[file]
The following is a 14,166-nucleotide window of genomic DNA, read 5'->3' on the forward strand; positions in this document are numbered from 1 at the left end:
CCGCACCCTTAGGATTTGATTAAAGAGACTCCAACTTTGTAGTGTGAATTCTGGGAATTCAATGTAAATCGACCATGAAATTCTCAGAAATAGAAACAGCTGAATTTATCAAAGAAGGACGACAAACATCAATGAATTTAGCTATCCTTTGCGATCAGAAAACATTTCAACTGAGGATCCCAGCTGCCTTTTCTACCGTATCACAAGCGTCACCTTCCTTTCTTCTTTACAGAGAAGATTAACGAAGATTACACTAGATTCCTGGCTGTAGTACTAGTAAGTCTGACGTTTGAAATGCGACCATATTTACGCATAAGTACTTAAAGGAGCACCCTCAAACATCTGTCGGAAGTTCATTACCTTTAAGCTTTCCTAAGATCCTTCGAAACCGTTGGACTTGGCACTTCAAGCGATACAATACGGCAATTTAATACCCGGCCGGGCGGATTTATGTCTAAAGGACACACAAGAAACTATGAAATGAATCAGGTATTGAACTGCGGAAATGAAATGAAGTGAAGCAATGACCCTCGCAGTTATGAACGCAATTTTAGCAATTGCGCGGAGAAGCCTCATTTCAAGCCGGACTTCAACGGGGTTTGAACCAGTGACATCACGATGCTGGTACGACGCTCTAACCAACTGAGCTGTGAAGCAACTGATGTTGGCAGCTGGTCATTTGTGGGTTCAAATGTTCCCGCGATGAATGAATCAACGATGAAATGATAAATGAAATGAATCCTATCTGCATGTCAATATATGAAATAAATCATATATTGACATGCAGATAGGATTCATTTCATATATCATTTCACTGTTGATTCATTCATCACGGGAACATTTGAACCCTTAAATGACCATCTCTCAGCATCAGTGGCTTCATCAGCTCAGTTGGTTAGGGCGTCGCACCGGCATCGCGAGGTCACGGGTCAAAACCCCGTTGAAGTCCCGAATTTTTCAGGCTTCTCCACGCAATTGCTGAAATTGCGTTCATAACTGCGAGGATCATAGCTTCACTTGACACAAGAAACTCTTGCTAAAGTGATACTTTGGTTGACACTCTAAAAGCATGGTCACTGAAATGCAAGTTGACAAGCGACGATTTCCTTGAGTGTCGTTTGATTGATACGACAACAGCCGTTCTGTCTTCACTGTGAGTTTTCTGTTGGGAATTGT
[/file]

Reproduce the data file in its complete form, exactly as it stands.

The following is a 14,166-nucleotide window of genomic DNA, read 5'->3' on the forward strand; positions in this document are numbered from 1 at the left end:
CCGCACCCTTAGGATTTGATTAAAGAGACTCCAACTTTGTAGTGTGAATTCTGGGAATTCAATGTAAATCGACCATGAAATTCTCAGAAATAGAAACAGCTGAATTTATCAAAGAAGGACGACAAACATCAATGAATTTAGCTATCCTTTGCGATCAGAAAACATTTCAACTGAGGATCCCAGCTGCCTTTTCTACCGTATCACAAGCGTCACCTTCCTTTCTTCTTTACAGAGAAGATTAACGAAGATTACACTAGATTCCTGGCTGTAGTACTAGTAAGTCTGACGTTTGAAATGCGACCATATTTACGCATAAGTACTTAAAGGAGCACCCTCAAACATCTGTCGGAAGTTCATTACCTTTAAGCTTTCCTAAGATCCTTCGAAACCGTTGGACTTGGCACTTCAAGCGATACAATACGGCAATTTAATACCCGGCCGGGCGGATTTATGTCTAAAGGACACACAAGAAACTATGAAATGAATCAGGTATTGAACTGCGGAAATGAAATGAAGTGAAGCAATGACCCTCGCAGTTATGAACGCAATTTTAGCAATTGCGCGGAGAAGCCTCATTTCAAGCCGGACTTCAACGGGGTTTGAACCAGTGACATCACGATGCTGGTACGACGCTCTAACCAACTGAGCTGTGAAGCAACTGATGTTGGCAGCTGGTCATTTGTGGGTTCAAATGTTCCCGCGATGAATGAATCAACGATGAAATGATAAATGAAATGAATCCTATCTGCATGTCAATATATGAAATAAATCATATATTGACATGCAGATAGGATTCATTTCATATATCATTTCACTGTTGATTCATTCATCACGGGAACATTTGAACCCTTAAATGACCATCTCTCAGCATCAGTGGCTTCATCAGCTCAGTTGGTTAGGGCGTCGCACCGGCATCGCGAGGTCACGGGTCAAAACCCCGTTGAAGTCCCGAATTTTTCAGGCTTCTCCACGCAATTGCTGAAATTGCGTTCATAACTGCGAGGATCATAGCTTCACTTGACACAAGAAACTCTTGCTAAAGTGATACTTTGGTTGACACTCTAAAAGCATGGTCACTGAAATGCAAGTTGACAAGCGACGATTTCCTTGAGTGTCGTTTGATTGATACGACAACAGCCGTTCTGTCTTCACTGTGAGTTTTCTGTTGGGAATTGT